This Unit focuses on theoretical, methodological, and conceptual issues in the study of indigenous religious traditions the world over. Though particularly interested in interdisciplinary approaches to the study of indigenous religions, we are primarily grounded in the “history of religions” approach as it concerns the analysis of indigenous traditions. This Unit also emphasizes Indigenous Methodologies among other Humanities and Social Sciences approaches. The Unit is also concerned with the interface of indigenous religious traditions and modernity, colonial and postcolonial conditions, and local and global forces that shape the practice of indigenous traditions and their categorizations.
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Indigenous Religious Traditions Unit
Call for Proposals
CO-SPONSORED SESSION: African Diaspora Religions Unit, Indigenous Religious Traditions Unit, Native Traditions in the Americas Unit, and Teaching Religion Unit
How to Teach Indigenous Religious Traditions
Heeding Linda Tuhiwai Smith's call to center contemporary Indigenous politics, spiritual protocols and authorship within research methodologies, this co-sponsored session will feature papers and demonstrations on teaching Indigenous religious traditions. Presenters will pre-circulate their pedagogical papers prior to the AAR meeting. Their written approach will be in close conversation with contemporary Indigenous methodologies, teachers, activists, writers, and intellectuals. At the 2020 AAR Boston session, panelists will speak for five minutes and then briefly demonstrate their approach to teaching specific Indigenous religious traditions.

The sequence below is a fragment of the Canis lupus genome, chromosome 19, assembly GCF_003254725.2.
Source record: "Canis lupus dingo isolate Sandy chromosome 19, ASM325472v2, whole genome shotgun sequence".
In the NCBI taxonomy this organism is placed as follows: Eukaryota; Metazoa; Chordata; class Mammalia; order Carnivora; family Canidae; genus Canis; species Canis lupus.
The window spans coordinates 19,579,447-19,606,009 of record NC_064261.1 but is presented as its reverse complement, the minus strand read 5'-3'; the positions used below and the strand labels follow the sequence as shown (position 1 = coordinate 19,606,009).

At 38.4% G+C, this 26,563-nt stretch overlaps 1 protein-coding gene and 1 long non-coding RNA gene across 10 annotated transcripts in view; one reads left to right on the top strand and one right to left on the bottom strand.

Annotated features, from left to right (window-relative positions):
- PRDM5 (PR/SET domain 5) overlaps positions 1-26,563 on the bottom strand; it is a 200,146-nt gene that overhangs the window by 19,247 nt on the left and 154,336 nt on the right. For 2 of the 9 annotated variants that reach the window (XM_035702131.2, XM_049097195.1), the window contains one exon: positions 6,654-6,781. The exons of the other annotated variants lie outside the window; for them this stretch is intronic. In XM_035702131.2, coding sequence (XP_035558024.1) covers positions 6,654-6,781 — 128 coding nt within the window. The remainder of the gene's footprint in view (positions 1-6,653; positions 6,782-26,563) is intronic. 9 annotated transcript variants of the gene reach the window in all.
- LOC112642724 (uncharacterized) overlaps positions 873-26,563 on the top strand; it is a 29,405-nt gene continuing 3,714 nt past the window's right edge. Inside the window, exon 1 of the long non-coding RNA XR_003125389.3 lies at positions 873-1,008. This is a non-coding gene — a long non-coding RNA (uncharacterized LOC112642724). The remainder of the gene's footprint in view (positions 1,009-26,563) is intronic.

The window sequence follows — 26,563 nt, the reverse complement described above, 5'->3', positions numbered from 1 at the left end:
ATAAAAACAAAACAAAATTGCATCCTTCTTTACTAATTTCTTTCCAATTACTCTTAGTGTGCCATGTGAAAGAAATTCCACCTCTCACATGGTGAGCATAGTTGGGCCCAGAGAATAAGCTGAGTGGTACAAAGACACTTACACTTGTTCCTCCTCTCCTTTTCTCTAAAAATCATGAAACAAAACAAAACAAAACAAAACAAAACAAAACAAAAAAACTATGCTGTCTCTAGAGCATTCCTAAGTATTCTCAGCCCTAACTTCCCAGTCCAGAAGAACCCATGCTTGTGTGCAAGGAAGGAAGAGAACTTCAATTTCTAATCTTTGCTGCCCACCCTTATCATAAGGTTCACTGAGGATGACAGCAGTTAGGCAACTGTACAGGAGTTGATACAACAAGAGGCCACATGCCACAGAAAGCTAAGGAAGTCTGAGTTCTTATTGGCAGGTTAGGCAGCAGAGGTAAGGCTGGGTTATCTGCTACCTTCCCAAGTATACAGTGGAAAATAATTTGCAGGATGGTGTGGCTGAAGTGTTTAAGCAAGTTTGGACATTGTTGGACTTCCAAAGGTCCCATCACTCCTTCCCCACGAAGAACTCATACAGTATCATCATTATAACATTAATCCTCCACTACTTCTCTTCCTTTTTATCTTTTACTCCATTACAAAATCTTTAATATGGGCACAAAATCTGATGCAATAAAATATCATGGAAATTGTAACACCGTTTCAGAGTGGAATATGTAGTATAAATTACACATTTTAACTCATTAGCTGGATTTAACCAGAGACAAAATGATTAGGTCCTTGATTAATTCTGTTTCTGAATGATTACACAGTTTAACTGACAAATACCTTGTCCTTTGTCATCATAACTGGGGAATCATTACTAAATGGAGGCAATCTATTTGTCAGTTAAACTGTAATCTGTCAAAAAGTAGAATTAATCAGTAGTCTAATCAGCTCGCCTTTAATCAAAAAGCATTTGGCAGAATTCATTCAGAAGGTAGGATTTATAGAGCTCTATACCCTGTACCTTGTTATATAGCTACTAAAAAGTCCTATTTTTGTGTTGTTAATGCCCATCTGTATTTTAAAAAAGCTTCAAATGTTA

CO-SPONSORED SESSION: Indigenous Religious Traditions Unit and Religion and Ecology Unit
Indigenous Ecologies: Indigenous Nature Relationships, Rights, and Climate Change
In contrast with settler colonial modes of consumption and objectification, Indigenous Peoples often hold relationships with the natural world as integrated into kinship, reciprocal, and spiritual networks. In a global context, what are ways that Indigenous Peoples conceive of and maintain these natural relationships? How do Indigenous authors, intellectuals, and languages shape of these relationships? In light of climate change, what are political, legal and spiritual evolutions to these Indigenous ecologies? Successful papers will integrate Indigenous language, philosophies and ecological activism.
Indigenous Reproductive Rights, Pregnancy, Birthing, and Child-Rearing Practices
This call asks for papers that explores the Indigenous community and women's traditions of pregnancy, birthing, child-rearing practices and reproductive rights.
Contemplative Indigenous science and practice
The emergent field of contemplative studies—and its manifestation as the mindfulness movement—draws inspiration mostly from Buddhist-derived meditation practices, texts, and principles. These practices have been largely adopted in the West as a popular source for health-related benefits. While these practices have been pertinent and effective, they only represent a selected variety of practices across religious traditions. Moreover, the benefits of these practices for only physical and psychological well-being do not represent the higher resolve of realization of spiritual goals. Indigenous religious traditions have likewise engaged in a diversity of contemplative practices with similar spiritual impact, and physical and psychological benefits. This panel invites proposals that engage with Indigenous contemplative practices (pilgrimage, ceremony, ritual, story, etc.) to advance the range of contemplative studies that includes Indigenous wisdom traditions. Moreover, we seek to bring contemplative traditions in dialogue for particularities and common ground.
Statement of Purpose
Steering Committee Members
Gregory D. Alles, McDaniel CollegeMember Since: 2020
Mary Churchill, Sonoma State UniversityMember Since: 2019
Elana Jefferson-Tatum, Tufts UniversityMember Since: 2016
Dana Lloyd, Washington University, St. LouisMember Since: 2020
Danoye Oguntola-Laguda, Lagos State UniversityMember Since: 2016
Meaghan Weatherdon, University of TorontoMember Since: 2020